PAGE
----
CRHR1-mediated POMC expression is regulated by miR-34a

miRNAs negatively regulate gene expression by binding to the 3′UTR of target mRNAs to induce translational repression or mRNA degradation [14]. Bioinformatics prediction showed that CRHR1 is a potential target of miRNA-34a, a miRNA that is downregulated 11 fold in poor responders relative to responders prior to treatment (Fig. 4a) [6]. miR-34a has a role in lipid metabolism and obesity [24, 25]. These factors along with the positive correlation between miR-34a and ketamine-induced pain relief (Spearman r = 0.56, p < 0.05) (Additional file 5: Table S1) lead us to select miR-34a for further investigation. We hypothesized that the reduced expression of miR-34a in poor responders could contribute to an increase in POMC expression by regulating CRHR1. A luciferase reporter assay confirmed the binding of miR-34a to the 3′UTR of CRHR1 (Fig. 4b). Jurkat cells (human lymphocyte cell line) transfected with miR-34a showed reduced expression of endogenous CRHR1 mRNA and protein compared with cells transfected with control miRNA (Fig. 4c, d). Moreover, miR-34a reduced the CRH-induced increase in POMC expression (Fig. 4e). These in vitro studies show that a decrease in miR-34a might contribute to the increased expression of POMC mRNA in poor responders.
Fig. 4

Regulation of CRHR1 by miR-34a. a Relative expression of miR-34a in the blood of CRPS patients (Responders n = 8, Poor responders n = 7) b Reporter assay confirming binding of miR-34a to the 3′UTR of CRHR1. Luciferase reporter assay was performed 24 h after cotransfection of HEK293 cells with CRHR1 3′UTR reporter plasmid and miR-34 or control miRNA. c Overexpression of miR-34a in Jurkat cells decreased endogenous CRHR1 mRNA. Jurkat cells were transfected with miR-34a or control miRNA. The relative expression of CRHR1 was determined using qPCR 24 h after transfection and 18S was used as the normalizer. d miR-34a decreased CRHR1 protein expression in Jurkat cells. Western blot analysis of CRHR1 expression in Jurkat cells 48 h after miR-34a or control miRNA transfection. Protein expression was normalized to GAPDH (n = 4, representative blot shown). e miR-34a can repress the CRH-induced increase in POMC expression. Jurkat cells transfected with miR-34a or control miRNA were incubated with 100 nM of CRH for 2 h. POMC expression was determined using qPCR before and after CRH stimulation. 18S was used as the normalizer. All in vitro data represent an average of three or more independent experiments. *p < 0.05. Unpaired t-test was used for statistical analysis. For all panels, data represent mean ± SEM

Expression of CRHR1 in the blood of patients with CRPS

Because POMC expression is mediated by CRHR1 activity, and our in vitro data showed that miR-34a can regulate CRHR1, we investigated the expression of CRHR1 in the blood of responders and poor responders to ketamine to confirm the regulatory role of miR-3a on CRHR1. CRHR1 mRNA was significantly higher in poor responders compared to responders (Fig. 5a), confirming an inverse correlation in expression between miR-34a and its mRNA target CRHR1.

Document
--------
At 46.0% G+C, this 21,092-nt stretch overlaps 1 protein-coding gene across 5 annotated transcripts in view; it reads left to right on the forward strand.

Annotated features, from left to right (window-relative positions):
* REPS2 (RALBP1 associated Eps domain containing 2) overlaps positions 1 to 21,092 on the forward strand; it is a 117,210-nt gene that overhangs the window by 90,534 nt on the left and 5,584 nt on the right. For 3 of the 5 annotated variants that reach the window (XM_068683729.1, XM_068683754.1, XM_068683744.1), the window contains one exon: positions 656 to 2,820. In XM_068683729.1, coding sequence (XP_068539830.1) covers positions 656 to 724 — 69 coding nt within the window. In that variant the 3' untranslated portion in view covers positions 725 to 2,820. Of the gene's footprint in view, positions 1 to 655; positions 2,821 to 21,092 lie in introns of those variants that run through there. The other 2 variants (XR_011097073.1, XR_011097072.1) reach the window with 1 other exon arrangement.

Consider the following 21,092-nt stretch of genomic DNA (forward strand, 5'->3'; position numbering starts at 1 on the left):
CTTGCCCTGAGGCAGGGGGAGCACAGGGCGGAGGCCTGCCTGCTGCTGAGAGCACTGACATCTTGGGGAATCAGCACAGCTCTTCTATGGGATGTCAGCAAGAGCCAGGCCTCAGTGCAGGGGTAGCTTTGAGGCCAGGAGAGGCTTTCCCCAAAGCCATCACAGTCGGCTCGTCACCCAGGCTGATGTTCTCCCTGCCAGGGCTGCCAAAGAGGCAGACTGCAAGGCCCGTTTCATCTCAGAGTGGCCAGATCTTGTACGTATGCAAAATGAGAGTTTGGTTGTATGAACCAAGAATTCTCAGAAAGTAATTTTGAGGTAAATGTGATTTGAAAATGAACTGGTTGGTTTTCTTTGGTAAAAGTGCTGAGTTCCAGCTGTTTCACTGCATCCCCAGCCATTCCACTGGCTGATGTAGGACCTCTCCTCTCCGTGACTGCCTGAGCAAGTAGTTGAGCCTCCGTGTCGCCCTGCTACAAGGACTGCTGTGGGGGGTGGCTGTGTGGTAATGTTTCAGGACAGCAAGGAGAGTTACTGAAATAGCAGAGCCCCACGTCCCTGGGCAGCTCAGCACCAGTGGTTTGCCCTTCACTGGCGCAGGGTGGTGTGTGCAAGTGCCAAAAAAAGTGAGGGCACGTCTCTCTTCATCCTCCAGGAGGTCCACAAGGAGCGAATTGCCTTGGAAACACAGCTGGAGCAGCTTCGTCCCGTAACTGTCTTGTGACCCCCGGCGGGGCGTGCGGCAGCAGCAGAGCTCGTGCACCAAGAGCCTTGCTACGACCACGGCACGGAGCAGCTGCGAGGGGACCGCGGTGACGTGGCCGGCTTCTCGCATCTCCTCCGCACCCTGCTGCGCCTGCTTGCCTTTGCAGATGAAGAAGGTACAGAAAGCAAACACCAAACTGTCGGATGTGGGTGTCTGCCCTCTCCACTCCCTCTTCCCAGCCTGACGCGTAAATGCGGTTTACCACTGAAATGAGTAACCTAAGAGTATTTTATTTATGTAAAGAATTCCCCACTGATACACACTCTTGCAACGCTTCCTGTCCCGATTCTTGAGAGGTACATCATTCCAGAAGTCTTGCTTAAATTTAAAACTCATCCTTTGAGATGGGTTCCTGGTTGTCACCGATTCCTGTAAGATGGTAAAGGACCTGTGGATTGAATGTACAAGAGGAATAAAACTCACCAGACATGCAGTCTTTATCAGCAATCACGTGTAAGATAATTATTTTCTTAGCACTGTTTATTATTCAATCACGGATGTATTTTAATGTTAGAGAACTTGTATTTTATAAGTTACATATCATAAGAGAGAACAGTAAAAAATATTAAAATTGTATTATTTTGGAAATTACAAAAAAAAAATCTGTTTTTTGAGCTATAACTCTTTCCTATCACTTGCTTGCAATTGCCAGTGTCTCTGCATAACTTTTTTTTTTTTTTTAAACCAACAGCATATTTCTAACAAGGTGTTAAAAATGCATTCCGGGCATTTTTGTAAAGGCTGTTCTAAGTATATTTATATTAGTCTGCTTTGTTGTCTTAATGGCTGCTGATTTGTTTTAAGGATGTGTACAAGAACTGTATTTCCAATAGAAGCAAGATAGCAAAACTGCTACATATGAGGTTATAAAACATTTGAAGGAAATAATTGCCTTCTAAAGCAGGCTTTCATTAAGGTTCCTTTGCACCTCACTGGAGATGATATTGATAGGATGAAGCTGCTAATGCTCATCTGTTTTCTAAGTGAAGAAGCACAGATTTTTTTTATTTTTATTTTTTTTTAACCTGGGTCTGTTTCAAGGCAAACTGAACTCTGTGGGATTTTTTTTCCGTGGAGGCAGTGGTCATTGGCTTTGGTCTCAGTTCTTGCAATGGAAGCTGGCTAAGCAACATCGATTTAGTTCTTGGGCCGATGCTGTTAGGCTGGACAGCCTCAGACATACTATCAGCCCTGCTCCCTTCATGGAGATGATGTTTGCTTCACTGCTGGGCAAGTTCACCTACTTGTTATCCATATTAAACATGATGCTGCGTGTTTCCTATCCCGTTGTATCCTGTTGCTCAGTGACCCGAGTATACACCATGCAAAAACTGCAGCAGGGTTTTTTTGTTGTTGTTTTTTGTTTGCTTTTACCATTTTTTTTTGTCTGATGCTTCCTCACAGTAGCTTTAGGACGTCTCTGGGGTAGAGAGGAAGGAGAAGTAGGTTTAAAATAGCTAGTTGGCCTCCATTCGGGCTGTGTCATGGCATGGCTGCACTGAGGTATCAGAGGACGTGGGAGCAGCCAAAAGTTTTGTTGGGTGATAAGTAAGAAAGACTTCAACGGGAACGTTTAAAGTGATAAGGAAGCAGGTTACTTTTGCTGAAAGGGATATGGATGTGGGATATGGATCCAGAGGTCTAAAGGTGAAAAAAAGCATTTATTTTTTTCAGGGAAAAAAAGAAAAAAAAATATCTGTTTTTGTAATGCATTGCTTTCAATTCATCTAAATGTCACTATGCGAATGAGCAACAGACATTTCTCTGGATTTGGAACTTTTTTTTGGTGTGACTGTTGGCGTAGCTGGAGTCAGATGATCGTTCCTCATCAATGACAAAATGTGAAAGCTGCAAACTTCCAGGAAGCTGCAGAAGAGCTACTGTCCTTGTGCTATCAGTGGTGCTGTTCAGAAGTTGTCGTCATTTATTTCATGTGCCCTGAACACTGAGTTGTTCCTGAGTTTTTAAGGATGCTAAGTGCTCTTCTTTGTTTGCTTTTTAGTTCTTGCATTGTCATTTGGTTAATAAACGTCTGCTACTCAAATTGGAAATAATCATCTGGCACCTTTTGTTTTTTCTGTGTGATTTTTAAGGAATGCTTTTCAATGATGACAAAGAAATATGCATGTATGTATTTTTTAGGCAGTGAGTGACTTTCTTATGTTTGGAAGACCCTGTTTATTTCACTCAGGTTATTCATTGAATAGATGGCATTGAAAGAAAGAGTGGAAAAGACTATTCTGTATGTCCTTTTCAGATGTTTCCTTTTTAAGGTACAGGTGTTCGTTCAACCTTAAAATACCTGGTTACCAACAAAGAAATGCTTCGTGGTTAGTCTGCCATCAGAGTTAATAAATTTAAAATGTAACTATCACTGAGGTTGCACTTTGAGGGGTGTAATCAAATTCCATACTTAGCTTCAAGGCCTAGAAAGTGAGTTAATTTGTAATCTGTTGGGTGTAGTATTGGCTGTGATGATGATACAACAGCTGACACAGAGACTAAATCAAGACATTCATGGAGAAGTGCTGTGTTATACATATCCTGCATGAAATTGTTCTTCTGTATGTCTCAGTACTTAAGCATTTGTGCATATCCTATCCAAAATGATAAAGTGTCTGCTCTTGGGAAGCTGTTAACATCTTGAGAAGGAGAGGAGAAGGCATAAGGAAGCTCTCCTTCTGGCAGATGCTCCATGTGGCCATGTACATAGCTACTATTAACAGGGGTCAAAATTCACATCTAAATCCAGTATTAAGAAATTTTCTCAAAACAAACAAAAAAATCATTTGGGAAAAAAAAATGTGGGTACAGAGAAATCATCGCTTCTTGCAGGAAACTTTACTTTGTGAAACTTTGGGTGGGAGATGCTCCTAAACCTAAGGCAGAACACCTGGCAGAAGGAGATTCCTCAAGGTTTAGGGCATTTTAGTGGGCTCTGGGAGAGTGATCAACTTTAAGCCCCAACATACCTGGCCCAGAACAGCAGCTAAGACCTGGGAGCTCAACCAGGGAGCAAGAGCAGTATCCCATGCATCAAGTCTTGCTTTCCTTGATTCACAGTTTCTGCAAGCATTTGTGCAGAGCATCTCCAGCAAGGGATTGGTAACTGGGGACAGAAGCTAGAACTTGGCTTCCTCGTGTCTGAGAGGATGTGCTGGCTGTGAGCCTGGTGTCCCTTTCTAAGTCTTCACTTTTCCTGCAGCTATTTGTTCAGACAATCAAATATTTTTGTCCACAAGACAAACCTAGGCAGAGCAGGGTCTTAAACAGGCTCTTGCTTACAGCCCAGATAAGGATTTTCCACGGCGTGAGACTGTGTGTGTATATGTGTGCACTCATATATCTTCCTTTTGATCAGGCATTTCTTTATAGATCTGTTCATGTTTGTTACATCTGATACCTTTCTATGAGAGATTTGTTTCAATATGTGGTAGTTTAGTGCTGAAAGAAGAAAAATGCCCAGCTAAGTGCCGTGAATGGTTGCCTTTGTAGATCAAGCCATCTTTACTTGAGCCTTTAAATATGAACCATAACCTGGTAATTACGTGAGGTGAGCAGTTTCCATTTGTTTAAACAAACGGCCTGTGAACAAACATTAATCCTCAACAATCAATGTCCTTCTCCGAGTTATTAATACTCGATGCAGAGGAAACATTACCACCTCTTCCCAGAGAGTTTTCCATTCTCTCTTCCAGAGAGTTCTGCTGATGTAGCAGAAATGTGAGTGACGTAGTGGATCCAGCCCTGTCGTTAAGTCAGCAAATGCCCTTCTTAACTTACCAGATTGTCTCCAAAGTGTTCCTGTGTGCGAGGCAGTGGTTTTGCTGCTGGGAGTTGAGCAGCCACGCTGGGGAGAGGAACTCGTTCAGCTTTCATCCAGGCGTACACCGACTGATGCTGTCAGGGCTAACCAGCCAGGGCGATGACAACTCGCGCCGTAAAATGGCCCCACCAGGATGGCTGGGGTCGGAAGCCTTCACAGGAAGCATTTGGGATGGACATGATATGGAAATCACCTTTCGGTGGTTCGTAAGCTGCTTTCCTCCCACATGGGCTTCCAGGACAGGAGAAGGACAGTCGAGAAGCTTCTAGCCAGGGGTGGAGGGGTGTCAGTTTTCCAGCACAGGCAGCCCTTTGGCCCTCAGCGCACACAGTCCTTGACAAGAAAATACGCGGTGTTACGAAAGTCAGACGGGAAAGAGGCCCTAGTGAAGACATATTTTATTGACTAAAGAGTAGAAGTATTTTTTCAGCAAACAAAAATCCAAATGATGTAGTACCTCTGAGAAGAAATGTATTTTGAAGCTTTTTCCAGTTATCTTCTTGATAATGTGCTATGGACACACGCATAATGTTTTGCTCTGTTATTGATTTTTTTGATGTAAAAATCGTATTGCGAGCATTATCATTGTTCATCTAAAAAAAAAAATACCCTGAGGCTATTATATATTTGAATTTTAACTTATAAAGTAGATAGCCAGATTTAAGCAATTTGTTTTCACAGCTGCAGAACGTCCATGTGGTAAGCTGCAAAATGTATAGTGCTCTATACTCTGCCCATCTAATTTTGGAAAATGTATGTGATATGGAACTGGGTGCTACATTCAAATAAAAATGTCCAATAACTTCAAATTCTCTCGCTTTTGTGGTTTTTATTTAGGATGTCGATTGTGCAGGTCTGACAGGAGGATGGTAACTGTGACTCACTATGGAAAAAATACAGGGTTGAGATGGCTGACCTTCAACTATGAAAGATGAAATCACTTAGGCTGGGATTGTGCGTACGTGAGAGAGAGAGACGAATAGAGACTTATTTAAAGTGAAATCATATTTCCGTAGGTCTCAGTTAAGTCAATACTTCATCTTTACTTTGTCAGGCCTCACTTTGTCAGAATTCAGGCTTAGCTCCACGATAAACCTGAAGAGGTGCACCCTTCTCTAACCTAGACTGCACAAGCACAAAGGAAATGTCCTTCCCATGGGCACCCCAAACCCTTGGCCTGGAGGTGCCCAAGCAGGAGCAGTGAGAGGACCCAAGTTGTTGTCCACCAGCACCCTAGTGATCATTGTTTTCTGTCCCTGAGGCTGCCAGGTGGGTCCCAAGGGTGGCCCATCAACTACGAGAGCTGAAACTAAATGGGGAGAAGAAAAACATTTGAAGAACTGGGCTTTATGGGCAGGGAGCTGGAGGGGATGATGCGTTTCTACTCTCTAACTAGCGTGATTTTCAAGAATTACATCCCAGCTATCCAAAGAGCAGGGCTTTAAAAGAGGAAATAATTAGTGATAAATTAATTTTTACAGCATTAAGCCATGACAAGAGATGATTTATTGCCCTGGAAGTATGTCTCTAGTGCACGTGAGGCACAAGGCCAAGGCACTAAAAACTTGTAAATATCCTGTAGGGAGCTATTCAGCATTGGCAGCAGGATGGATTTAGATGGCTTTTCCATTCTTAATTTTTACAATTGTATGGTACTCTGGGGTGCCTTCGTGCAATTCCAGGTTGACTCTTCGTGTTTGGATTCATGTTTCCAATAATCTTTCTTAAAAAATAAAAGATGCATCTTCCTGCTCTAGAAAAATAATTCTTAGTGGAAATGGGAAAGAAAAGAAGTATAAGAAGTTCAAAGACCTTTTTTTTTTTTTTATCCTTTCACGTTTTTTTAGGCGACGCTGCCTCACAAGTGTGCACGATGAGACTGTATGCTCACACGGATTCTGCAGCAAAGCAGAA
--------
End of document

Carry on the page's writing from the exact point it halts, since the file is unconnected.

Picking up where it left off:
Fig. 5

CRHR1 alterations in CRPS patients and schematic representation of miR-34a mediated repression of CRHR1 regulating POMC expression and BMI a CRHR1 was significantly higher in poor responders than in responders. Relative expression of CRHR1 mRNA in blood from responders (n = 8) and poor responders (n = 7) to ketamine treatment. Data were normalized to 18S. *p < 0.05. Unpaired t-test was used for statistical analysis. Data represent mean ± SEM. b Grouping of CRPS patients based on miR-34a expression, BMI and response to ketamine. miR-34a may influence BMI by regulating CRHR1/POMC pathway

Discussion

Ketamine has a well-established role in the treatment of acute and chronic pain disorders, including neuropathic conditions [4]. Many studies have shown that sub-anesthetic dose of ketamine could be beneficial in treating refractory CRPS [26, 27]. It has been shown that ketamine elicited different molecular responses in CRPS patients suggesting that the commonality in disease symptoms doesn’t necessarily indicate dysregulation of same molecular pathways [6]. We observed that the poor responders to ketamine had lower BMI than responders. In addition to having lower BMI, the poor responders to ketamine had increased POMC expression. It is likely that altered expression of POMC may mediate the observed difference in BMI. POMC and its related melanotropic peptides, especially α-MSH, play important roles in regulating body weight [28]. This is mediated centrally within the hypothalamus [29, 30] by increasing energy expenditure and weight loss. The contribution of peripherally expressed POMC to obesity, however, is still largely unexplored. The expression of POMC has been demonstrated in blood cells including lymphocytes at both the mRNA and protein level [31]. The functional significance of POMC expression in lymphocytes is still not entirely clear, and researchers generally assume that it forms part of a biochemical loop linking the immune, nervous, and endocrine systems [31, 32]. Processing of POMC in lymphocytes is similar to that observed in the anterior pituitary [31, 32], and hence we relied on a human lymphocyte cell line i.e., Jurkat cells for our in vitro experiments. Investigating centrally dysregulated POMC and related pathways in obese subjects may require extremely invasive maneuvers and sampling. Thus studying POMC signaling in more accessible systems such as peripheral blood cells might be reflective of central events and can provide insight into signaling mechanisms underlying obesity.